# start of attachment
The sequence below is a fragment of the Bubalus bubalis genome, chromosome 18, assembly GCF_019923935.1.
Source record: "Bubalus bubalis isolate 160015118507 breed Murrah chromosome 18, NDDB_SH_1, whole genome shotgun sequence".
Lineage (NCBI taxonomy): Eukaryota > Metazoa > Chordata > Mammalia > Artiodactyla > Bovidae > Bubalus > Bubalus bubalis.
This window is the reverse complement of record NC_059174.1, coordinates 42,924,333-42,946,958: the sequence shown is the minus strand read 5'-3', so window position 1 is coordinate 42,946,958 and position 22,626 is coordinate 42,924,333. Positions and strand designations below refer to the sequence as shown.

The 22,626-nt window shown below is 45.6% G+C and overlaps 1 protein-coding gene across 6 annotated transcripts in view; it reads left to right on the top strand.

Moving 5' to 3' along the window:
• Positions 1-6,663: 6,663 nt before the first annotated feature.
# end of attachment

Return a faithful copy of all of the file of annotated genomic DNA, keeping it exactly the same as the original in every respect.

The sequence below is a fragment of the Bubalus bubalis genome, chromosome 18, assembly GCF_019923935.1.
Source record: "Bubalus bubalis isolate 160015118507 breed Murrah chromosome 18, NDDB_SH_1, whole genome shotgun sequence".
Lineage (NCBI taxonomy): Eukaryota > Metazoa > Chordata > Mammalia > Artiodactyla > Bovidae > Bubalus > Bubalus bubalis.
This window is the reverse complement of record NC_059174.1, coordinates 42,924,333-42,946,958: the sequence shown is the minus strand read 5'-3', so window position 1 is coordinate 42,946,958 and position 22,626 is coordinate 42,924,333. Positions and strand designations below refer to the sequence as shown.

The 22,626-nt window shown below is 45.6% G+C and overlaps 1 protein-coding gene across 6 annotated transcripts in view; it reads left to right on the top strand.

Moving 5' to 3' along the window:
• Positions 1-6,663: 6,663 nt before the first annotated feature.